Linear wire antennas are the basic types of antennas. These are well known and widely used antennas. To have a better idea of these wire antennas, first let us have a look at the transmission lines.The wire or the transmission line has some power, which travels from one end to the other end. If both the ends of transmission line are connected to circuits, then the information will be transmitted or received using this wire between these two circuits.

A dipole whose length is far less than wavelength is infitesimal dipole.

The small dipole is the dipole antenna having the length of its wire shorter than the wavelength.


  1. Loop antennas. Small circular loop.

A loop antenna is a radio antenna consisting of at least one loop of wire, tubing, or other electrical conductor with its ends connected to a balanced transmission line. It may be in any shape such as circular, rectangular, triangular, square etc.Loop antennas are of two types: Large loop antennas and small loop antennas.

Small loop antennas are also called as magnetic loop antennas. These are less resonant. These are mostly used as receivers.These antennas are of the size of one-tenth of the wavelength.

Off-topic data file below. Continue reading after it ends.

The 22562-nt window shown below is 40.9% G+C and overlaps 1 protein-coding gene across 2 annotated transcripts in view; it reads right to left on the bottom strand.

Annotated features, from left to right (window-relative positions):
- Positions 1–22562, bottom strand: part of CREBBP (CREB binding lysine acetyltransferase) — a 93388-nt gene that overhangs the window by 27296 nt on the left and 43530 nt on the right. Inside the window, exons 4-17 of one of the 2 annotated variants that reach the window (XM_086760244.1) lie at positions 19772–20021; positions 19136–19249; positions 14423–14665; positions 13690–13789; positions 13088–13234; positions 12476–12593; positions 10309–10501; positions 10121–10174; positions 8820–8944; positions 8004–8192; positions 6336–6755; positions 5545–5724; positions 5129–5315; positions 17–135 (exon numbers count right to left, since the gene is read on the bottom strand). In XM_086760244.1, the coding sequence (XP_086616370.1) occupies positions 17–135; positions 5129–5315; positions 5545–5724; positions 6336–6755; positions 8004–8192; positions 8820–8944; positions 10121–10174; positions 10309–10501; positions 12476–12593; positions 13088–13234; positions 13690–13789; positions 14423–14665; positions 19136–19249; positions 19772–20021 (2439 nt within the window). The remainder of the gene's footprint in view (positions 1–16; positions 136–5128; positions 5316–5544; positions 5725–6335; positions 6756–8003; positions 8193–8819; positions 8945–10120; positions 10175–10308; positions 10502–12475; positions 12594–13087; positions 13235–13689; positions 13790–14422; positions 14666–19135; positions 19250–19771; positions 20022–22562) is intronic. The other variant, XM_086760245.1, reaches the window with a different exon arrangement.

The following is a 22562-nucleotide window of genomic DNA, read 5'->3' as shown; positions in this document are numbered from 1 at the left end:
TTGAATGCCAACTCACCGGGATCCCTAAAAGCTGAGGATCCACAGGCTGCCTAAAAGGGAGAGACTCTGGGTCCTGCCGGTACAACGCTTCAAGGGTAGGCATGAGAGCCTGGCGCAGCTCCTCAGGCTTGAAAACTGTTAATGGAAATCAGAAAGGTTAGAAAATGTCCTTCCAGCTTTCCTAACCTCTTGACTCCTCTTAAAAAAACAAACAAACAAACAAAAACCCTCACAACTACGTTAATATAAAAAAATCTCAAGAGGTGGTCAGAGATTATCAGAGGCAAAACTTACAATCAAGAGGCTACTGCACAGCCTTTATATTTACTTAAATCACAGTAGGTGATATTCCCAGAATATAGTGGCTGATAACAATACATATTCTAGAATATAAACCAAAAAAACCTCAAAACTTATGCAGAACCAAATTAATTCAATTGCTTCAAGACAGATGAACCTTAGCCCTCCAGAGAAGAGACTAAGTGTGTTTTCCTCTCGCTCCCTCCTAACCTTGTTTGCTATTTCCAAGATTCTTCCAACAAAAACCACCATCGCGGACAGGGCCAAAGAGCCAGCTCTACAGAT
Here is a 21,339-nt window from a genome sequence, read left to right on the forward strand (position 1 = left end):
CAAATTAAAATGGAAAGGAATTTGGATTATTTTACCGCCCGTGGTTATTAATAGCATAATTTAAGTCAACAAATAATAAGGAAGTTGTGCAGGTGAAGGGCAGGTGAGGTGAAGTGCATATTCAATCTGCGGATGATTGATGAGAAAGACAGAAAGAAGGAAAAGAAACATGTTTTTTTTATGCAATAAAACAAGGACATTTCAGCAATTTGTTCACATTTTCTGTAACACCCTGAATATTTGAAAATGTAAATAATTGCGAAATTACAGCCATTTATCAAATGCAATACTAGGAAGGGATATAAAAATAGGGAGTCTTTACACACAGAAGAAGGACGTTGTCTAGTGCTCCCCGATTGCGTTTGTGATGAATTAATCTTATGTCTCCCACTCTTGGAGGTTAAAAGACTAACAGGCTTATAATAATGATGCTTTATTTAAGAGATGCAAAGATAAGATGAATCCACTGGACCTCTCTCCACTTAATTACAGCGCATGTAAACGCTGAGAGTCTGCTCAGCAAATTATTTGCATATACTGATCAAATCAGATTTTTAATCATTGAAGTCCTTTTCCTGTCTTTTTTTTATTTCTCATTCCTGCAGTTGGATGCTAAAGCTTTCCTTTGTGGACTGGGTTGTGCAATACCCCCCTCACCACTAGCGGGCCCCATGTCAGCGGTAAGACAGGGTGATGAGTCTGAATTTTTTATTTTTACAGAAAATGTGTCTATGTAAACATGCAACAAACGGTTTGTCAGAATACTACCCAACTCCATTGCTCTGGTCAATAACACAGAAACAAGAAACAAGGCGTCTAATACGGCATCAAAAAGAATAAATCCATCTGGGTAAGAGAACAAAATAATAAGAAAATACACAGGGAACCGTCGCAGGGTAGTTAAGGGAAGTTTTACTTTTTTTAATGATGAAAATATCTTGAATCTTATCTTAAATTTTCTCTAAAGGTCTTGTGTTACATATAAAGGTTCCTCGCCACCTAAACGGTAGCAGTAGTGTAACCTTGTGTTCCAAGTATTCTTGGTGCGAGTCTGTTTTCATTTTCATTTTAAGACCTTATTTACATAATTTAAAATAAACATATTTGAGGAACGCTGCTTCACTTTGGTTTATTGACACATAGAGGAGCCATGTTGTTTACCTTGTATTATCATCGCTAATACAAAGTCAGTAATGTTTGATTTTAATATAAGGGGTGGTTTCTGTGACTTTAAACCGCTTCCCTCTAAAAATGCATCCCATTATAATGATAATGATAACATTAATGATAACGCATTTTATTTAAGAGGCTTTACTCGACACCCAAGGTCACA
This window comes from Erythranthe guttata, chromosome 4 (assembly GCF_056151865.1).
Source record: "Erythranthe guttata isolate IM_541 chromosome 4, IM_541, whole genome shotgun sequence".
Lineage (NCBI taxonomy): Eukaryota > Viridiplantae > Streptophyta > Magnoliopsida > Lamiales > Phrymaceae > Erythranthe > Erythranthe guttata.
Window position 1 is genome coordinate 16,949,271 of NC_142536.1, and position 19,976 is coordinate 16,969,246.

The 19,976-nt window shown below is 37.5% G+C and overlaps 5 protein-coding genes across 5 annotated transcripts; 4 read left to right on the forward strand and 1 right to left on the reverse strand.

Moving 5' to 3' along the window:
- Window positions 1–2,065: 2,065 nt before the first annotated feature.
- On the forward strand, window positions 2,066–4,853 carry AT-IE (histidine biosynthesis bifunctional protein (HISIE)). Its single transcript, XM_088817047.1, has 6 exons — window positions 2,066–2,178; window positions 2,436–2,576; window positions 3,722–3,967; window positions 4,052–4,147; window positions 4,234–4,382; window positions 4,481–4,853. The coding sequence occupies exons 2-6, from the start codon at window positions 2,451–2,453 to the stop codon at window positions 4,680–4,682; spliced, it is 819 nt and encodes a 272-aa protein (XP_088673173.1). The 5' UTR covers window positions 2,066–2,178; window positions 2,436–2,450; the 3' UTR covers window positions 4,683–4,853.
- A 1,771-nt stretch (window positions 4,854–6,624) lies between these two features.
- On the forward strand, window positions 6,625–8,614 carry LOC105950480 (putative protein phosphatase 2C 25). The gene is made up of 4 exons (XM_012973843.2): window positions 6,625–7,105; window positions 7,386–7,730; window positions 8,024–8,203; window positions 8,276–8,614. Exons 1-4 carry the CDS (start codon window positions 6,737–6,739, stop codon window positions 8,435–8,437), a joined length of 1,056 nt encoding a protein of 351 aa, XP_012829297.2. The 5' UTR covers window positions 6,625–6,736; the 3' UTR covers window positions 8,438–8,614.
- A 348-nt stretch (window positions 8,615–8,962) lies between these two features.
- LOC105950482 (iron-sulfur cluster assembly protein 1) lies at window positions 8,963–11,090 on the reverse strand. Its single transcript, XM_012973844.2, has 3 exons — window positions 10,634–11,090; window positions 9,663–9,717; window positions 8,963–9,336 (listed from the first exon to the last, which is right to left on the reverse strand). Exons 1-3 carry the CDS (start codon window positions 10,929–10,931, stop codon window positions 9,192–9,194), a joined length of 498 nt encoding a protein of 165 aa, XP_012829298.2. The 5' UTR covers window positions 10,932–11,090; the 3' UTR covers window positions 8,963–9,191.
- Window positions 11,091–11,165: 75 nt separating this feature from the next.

L=(wavelength)/10


  1. Linear, planar and circular arrays. Two-element array.

Linear array is the simplest array geometry. All elements are aligned along a straight line. The minimum length linear array is the 2-element array.

Planar array is a flat two-dimensional array of antennas in which all of the elements, both active and parasitic, are in one plane. A planar array provides a large aperture and may be used for directional beam control by varying the relative phase of each element. A planar array may be used with a reflecting screen behind the active plane.

Circular arrays have become popular with the recent advancements in wireless communications. Though the design of circular arrays involves complex calculations, it has beam steering as inherent property which makes it a convenient candidate for beam forming. Every element in the circular array is characterised by three parameters, namely, excitation amplitude , phase , and interelement spacing . These three are known as steering parameters in array design. They are capable enough of modifying the array radiation pattern.


  1. Triangular, cosine, and cosine-squared amplitude distributions.Linesource phase distributions.

Two dimensional antenna patterns have been determined for several aperture distributions having symmetrical amplitude and non-linear phase by a method of calculation employing automatic punch-card machines to perform numerical integrations. These patterns have been arranged in sets which permit one to predict the pattern characteristics expected from a given aperture phase distribution. The method of calculation used here permits direct evaluation of the pattern integral with negligible error for any phase and amplitude distributions. The results presented extend previous work to the cases of quadratic and cubic phase distributions combined in various proportions together with uniform, tapered, and cosine amplitude distributions. Phase patterns, which permit determination of the effective aperture phase center, are presented as well as the magnitude patterns.